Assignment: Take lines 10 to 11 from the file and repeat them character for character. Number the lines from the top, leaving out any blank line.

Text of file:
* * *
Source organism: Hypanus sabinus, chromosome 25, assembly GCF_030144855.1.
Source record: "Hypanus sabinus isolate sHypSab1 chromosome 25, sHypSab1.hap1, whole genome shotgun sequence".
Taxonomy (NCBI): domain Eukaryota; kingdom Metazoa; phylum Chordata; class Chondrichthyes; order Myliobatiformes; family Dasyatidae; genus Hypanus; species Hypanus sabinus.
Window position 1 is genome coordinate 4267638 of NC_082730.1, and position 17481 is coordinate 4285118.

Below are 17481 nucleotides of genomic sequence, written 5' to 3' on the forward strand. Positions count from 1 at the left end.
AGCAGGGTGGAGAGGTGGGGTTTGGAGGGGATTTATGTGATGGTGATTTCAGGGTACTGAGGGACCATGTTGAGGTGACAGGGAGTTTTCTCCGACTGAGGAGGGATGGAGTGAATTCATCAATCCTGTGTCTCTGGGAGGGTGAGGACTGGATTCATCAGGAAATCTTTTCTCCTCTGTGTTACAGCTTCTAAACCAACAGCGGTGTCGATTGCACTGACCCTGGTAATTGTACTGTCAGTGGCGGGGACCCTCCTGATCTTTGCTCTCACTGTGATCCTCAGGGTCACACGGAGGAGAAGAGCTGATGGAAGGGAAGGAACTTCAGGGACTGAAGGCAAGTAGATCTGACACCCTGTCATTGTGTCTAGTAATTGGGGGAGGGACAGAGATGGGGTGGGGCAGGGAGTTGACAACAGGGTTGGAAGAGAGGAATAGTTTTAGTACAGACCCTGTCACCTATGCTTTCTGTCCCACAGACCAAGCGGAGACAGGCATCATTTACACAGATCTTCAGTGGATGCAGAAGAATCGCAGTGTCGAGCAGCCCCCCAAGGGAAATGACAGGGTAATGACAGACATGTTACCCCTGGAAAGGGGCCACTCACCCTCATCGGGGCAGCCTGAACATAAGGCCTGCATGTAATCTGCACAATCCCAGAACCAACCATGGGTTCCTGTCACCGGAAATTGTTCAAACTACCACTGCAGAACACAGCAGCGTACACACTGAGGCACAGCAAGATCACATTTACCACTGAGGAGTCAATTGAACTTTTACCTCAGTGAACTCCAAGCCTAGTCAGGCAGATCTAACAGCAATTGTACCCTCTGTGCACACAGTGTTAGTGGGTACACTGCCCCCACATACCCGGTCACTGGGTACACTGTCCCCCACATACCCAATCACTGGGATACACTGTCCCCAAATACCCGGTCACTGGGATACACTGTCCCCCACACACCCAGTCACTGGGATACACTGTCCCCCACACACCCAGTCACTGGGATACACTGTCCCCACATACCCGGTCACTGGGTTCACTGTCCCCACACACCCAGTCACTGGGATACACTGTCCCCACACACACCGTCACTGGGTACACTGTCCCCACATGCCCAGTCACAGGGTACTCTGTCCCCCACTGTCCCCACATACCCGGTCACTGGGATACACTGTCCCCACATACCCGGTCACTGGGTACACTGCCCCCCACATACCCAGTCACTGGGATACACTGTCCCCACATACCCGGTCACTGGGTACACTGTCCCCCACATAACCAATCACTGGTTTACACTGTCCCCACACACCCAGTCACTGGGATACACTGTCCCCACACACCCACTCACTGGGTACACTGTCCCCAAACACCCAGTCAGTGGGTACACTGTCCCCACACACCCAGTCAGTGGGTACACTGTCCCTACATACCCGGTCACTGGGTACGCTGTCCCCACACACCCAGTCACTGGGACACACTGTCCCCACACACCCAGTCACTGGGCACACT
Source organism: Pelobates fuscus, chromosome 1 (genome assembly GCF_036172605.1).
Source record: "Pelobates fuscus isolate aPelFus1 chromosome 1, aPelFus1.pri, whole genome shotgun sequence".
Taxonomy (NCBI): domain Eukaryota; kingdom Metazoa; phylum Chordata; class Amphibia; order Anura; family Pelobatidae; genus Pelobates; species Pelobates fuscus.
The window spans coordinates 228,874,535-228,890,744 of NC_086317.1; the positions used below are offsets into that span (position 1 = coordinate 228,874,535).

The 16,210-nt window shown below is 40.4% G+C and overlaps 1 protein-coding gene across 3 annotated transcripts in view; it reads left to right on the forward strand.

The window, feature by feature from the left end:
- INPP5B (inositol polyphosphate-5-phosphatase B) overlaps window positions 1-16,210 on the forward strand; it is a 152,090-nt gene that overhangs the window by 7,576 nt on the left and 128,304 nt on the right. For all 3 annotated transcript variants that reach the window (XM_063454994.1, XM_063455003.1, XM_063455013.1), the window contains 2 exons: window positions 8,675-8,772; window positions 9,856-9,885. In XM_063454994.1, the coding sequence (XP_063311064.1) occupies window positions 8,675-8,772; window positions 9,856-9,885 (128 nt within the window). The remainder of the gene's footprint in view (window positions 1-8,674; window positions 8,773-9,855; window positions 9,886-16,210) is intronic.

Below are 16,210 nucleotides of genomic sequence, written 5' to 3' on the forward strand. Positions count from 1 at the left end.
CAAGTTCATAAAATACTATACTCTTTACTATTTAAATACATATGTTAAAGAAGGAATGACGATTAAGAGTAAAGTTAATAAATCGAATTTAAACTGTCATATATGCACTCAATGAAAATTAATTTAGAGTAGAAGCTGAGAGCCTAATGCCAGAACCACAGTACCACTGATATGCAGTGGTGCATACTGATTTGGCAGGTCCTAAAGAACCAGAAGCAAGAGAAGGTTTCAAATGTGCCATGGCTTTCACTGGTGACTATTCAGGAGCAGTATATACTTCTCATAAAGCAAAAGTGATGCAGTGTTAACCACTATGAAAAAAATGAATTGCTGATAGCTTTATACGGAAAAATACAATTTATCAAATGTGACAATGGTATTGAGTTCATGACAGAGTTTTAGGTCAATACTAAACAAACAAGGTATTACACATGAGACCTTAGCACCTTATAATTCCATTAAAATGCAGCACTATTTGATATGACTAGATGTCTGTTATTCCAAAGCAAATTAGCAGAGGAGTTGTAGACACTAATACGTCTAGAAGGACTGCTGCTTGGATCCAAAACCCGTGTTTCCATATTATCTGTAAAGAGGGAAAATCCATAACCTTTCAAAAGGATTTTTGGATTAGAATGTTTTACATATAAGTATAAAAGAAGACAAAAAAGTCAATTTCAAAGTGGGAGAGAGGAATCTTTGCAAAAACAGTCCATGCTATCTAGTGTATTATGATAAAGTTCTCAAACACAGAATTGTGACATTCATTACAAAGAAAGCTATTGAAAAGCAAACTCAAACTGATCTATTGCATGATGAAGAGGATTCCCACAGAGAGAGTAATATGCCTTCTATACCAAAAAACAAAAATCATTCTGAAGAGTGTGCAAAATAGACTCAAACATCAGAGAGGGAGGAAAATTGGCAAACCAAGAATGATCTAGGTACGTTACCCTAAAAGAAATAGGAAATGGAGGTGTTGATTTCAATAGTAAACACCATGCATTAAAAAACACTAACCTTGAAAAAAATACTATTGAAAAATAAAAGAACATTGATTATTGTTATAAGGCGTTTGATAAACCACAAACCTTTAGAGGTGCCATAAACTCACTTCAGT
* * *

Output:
The window spans coordinates 228,874,535-228,890,744 of NC_086317.1; the positions used below are offsets into that span (position 1 = coordinate 228,874,535).

The 16,210-nt window shown below is 40.4% G+C and overlaps 1 protein-coding gene across 3 annotated transcripts in view; it reads left to right on the forward strand.